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Monday, March 24, 2014

Native Alaskans Still Reeling 25 Years After Exxon-Valdez Oil Spill

Cleanup workers scrub large rocks on the oil-covered beach of Naked Island on Prince Williams Sound on April 2, 1989 a week after the beginning of an oil disaster which occurred when the tanker Exxon Valdez ran aground March 24, 1989. (Chris Wilkins/ /AFP/Getty Images)

Cleanup workers scrub large rocks on the oil-covered beach of Naked Island on Prince Williams Sound on April 2, 1989 a week after the tanker Exxon Valdez ran aground March 24, 1989. (Chris Wilkins/ /AFP/Getty Images)

Twenty-five years ago today, an Exxon tanker carrying 53 million gallons of oil through a channel in Alaska’s Prince William Sound struck a reef and spilled millions of gallons of oil along 1,300 miles of coastline.

Estimates from NOAA and the State of Alaska put the oil spill at 11 million gallons, although that number is disputed, and some have estimated as much as 38 million gallons were spilled.

The oil spill killed thousands of animals in the pristine environment, devastated the salmon and herring fisheries and profoundly affected the way of life for native Alaskans in the area.

Dune Lankard is a member of the Eyak Alaska Eagle clan, an environmental activist and a life long resident of Cordova, Alaska — one of the communities most affected by the oil spill.

He says the Exxon-Valdez oil spill’s economic, cultural and psychological toll was enormous for his people.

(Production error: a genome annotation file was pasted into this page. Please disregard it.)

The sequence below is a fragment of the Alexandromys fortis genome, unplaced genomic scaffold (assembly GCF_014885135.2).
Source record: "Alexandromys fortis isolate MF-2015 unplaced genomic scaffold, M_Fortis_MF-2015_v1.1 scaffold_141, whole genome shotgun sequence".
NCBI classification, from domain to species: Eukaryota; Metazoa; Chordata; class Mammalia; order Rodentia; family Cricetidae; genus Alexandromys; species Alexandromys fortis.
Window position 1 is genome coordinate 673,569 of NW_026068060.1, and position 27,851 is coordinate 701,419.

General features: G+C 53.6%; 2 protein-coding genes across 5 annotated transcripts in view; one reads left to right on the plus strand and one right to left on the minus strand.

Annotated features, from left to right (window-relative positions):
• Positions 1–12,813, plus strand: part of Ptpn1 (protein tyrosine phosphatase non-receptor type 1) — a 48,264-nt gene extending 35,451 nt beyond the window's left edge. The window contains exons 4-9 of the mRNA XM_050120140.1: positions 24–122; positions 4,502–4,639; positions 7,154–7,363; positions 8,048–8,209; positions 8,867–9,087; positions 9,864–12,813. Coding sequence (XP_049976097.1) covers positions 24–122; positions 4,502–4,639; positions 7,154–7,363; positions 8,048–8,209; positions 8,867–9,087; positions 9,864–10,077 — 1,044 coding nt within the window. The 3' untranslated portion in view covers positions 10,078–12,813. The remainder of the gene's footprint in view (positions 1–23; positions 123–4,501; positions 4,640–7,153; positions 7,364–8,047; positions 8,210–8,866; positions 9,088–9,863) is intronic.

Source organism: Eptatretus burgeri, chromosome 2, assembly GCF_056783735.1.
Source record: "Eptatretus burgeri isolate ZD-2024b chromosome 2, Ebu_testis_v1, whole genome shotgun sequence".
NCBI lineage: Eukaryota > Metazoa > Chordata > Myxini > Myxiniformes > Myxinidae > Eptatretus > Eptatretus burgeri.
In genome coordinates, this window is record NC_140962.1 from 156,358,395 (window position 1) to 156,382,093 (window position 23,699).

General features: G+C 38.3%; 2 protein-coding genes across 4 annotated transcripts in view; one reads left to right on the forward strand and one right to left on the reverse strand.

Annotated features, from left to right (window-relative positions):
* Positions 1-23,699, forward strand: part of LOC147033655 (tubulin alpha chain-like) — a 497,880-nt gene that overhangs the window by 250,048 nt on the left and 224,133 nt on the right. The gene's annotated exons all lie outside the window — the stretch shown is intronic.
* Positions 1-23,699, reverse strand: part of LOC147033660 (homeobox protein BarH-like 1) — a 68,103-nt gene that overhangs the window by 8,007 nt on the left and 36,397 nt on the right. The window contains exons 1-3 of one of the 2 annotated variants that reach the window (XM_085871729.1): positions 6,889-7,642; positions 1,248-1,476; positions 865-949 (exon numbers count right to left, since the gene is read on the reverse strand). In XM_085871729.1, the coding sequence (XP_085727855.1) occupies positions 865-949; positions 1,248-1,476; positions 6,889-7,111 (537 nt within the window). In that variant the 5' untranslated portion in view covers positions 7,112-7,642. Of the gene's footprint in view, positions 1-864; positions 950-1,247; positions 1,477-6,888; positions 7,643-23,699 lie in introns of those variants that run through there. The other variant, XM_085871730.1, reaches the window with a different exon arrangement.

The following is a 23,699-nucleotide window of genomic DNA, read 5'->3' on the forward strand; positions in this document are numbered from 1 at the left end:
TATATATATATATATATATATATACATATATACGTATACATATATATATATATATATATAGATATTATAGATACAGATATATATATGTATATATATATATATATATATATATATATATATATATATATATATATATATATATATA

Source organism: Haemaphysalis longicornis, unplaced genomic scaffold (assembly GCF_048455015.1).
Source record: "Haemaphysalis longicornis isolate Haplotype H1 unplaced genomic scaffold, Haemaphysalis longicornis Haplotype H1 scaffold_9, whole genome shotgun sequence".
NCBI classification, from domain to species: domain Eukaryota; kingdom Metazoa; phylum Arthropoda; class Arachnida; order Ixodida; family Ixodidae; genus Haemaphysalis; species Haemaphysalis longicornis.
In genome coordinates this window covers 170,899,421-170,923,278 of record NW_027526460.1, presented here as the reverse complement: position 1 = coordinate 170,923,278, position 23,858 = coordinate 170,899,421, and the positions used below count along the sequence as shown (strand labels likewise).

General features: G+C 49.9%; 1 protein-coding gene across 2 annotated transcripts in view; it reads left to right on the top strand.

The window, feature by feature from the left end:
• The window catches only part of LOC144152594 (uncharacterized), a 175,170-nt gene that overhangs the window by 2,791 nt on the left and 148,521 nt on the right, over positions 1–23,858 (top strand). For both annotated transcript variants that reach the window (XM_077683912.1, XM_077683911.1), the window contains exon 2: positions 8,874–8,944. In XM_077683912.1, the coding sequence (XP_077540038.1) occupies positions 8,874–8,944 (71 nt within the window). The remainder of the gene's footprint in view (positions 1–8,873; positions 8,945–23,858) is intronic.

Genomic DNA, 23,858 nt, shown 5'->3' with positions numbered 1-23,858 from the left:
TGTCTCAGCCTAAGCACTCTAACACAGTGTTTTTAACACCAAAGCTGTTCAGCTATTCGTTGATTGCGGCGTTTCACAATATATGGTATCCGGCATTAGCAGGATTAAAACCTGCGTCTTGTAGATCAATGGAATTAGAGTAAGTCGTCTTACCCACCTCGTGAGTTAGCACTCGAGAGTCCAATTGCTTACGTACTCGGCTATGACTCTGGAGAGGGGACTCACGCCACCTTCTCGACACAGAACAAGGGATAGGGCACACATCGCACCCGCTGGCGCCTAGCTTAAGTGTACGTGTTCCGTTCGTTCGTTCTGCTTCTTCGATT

“It was more than just an oil spill,” Lankard told Here & Now’s Robin Young. “We had an Alaskan dream, and that dream was intact for several thousands of years. And our relationship was with that land and sea and all of those animals … And so when that was disrupted, that fabric of our way of life and our Alaskan dream was also stolen from us.”

Interview Highlights: Dune Lankard

On the long lasting impacts of the spill on the region

“Salmon have not fully come back, but we have five of the largest hatcheries in the world – and so the numbers of salmon that are returning are in great numbers. But, you know, there are still not the wide runs that I grew up fishing. And there’s hardly any herring in the region at all. Herring was 50 percent of our annual income which, you know, was a pretty healthy hit for the community of Cordova.”

“Most of us made our living from the ocean, and if you look at the tribe, the Eyak people ourselves – there’s only about a 150, 160 of us alive right now. In Cordova, there was as many as 30 to 40 that still came back every time the fish would come home. And then when there was no money to be made in fisheries — they basically disappeared and our prices plummeted down to about a nickel to ten cents a pound, you know a lot of folks just couldn’t make a living, so a lot of folks moved away.

“There was more than just an oil spill, it impacted marriages, you know, there was divorces, there was fishing cooperatives — we’d have three to five different fishermen in one little cooperative group that worked together; they all broke up – there was more drug and alcohol abuse, suicides, a lot of despair.”

On what Lankard thinks are current threats to Cordova

“Right now there is more development planned in Cordova. For example, they want to build a deep water port in the name of oil spill response, and we really believe that the emphasis on building a spill port is really turning Cordova into a port city, and our fishing industry replaced with cruise ships. Cordova is one of the last Wild West communities on the planet that’s still thriving and you can still make a living from the fishing way of life. We’re the eighth largest seaport in poundage harvested…Why would you ever want to disrupt anything like that?”

Guest


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